This is not breaking news but until retail pilot programs become the norm, it’s a transformation that we are watching unfold.
Brands and retailers are taking on the climate crisis together and shoppers are responding to it. In India, Hindustan Unilever installed an in-store refill machine for their Home Care products eg washing detergent, fabric softener, with the aim to reuse, reduce and recycle plastic at Reliance Smart Acme Mall. Customers can purchase a Smart Fill bottle or bring an empty container from home and they will be rewarded with a 20% savings compared to the bottled version from the shelves.
We see the good fight against plastic at Asda in the UK but on a larger scale. Late last year, they piloted a sustainability store with 15 refill stations to support 30 household staples, from shampoos to cereals, at no additional cost to the shopper. The company has committed to generating zero carbon emissions by 2040, reducing waste by 50% and having a net regenerative impact on nature no later than 2050. The world of NGOs is endorsing the move. In the retailer’s corporate statement, Nina Schrank, lead plastics campaigner at Greenpeace UK, said: “Asda’s new sustainability store reflects what people are looking for – the opportunity to go plastic free. The supermarket sector needs to listen to its customers and shift to plastic free groceries and reuse and refill options both in-store and throughout their online delivery operations.”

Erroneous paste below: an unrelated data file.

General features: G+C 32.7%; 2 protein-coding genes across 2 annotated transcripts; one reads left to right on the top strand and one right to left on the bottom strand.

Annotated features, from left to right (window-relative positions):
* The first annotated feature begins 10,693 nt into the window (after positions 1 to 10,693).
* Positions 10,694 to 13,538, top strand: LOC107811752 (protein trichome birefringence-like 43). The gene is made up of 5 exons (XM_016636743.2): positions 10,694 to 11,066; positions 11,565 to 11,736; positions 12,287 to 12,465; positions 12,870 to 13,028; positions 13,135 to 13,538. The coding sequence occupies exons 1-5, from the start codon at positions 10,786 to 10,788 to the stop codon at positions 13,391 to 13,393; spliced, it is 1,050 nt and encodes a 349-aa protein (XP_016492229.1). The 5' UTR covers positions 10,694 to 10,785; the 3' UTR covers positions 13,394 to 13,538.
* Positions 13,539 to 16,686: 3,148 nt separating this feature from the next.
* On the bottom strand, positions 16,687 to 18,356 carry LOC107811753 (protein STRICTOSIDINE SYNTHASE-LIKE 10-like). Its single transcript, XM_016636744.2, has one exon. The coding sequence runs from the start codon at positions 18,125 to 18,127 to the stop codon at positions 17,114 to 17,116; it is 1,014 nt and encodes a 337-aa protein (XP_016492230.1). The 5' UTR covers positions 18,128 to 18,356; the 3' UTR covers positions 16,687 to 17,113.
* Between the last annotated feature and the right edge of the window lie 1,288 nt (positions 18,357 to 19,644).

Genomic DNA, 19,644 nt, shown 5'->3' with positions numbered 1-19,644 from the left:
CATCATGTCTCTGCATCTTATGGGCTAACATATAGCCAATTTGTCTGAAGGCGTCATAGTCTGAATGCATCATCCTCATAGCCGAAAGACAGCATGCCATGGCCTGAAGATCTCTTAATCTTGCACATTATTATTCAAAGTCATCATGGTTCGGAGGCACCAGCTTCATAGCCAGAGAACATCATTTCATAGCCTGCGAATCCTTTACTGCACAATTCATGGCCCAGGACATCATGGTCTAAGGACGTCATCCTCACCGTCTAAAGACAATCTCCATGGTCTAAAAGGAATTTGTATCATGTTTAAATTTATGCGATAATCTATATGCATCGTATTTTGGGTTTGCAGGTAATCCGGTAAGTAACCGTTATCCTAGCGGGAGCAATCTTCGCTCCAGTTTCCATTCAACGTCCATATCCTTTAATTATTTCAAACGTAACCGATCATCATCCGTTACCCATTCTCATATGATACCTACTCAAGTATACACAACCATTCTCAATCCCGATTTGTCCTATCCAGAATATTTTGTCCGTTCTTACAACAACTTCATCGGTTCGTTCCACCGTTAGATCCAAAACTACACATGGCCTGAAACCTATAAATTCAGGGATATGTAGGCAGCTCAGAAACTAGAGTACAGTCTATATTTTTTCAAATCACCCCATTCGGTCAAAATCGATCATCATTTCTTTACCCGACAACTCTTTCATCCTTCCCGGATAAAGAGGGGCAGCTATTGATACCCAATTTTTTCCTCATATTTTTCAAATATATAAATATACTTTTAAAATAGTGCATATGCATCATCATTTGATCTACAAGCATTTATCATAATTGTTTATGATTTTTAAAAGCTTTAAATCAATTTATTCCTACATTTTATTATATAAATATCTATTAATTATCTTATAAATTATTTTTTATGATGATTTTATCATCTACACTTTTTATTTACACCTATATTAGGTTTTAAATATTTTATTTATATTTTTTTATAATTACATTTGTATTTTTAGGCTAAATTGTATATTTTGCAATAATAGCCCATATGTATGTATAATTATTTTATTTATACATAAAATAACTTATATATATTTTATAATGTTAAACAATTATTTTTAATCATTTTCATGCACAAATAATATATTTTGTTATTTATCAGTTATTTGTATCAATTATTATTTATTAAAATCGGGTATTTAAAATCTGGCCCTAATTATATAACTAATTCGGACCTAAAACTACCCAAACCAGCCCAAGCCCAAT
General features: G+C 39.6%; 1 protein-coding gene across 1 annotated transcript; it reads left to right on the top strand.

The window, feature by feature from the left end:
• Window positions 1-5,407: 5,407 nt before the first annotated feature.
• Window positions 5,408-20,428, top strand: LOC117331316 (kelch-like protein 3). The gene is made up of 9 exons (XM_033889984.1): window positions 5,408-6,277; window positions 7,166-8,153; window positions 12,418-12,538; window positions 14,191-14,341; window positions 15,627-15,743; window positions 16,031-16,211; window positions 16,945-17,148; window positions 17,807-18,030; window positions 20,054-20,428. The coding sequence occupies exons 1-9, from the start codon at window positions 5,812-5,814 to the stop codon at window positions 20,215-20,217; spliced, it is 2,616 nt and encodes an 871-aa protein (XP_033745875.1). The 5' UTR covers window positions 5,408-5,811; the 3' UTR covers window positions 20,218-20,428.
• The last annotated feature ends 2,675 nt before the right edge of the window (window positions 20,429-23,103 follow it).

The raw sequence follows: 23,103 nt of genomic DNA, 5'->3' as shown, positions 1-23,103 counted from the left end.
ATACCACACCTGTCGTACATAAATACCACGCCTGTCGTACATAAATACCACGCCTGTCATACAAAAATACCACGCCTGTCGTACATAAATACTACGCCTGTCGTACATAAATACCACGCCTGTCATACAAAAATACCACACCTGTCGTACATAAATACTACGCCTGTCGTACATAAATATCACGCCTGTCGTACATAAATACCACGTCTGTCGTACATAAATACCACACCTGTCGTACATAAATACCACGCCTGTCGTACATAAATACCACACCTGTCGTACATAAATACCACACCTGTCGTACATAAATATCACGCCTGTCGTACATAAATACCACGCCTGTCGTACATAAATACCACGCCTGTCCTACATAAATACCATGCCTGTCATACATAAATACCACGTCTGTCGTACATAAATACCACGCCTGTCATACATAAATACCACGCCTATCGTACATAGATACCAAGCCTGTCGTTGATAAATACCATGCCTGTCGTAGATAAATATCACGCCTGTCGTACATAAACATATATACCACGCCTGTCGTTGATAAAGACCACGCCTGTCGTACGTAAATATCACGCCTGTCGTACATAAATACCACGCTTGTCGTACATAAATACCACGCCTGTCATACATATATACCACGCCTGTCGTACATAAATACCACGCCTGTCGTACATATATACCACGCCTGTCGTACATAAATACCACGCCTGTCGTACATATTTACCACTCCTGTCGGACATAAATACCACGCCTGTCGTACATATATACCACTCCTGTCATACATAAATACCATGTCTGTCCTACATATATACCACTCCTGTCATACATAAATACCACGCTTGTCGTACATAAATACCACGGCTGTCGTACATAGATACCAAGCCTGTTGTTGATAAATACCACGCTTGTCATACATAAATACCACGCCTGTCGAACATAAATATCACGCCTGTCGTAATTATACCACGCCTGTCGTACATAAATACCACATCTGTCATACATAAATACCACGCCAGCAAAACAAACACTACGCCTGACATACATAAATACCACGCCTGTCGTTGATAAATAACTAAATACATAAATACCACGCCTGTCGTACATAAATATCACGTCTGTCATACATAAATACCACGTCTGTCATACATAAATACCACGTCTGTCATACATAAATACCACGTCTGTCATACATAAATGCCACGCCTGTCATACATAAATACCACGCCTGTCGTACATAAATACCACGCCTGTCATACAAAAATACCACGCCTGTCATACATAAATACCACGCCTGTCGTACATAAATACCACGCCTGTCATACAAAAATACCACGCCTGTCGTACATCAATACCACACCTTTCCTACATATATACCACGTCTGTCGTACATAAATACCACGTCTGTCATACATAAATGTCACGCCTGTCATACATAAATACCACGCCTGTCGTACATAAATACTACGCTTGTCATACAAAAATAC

“Why waste a container when you can refill it? And why buy more of something than you can use? We behaved as my mother did in the Second World War, we reused everything, we refilled everything, and we recycled all we could (…)”.
Well said and ever more relevant by the late & legendary Anita Roddick. The Body Shop is rolling out refill stations across 400 stores by the end of this year, and another 400 next year. They believe a collective effort could save 25 tonnes of plastic annually. Or as they equate to 21 Mini Coopers.
From refills to resell, IKEA’s goal to be 100% circular by 2030 corresponds with the second-hand market boom as shopping habits change amongst younger millennials. Its Buy Back & Resell scheme drives footfall into store, encourages repeat purchase and deepens brand loyalty. IKEA stores in other countries from the UK to Singapore have implemented it. It will be piloting in the U.S near its headquarters in Pennsylvania this month.
So, how have your shopping habits changed over the years?
- Photo credit to Asda Brand team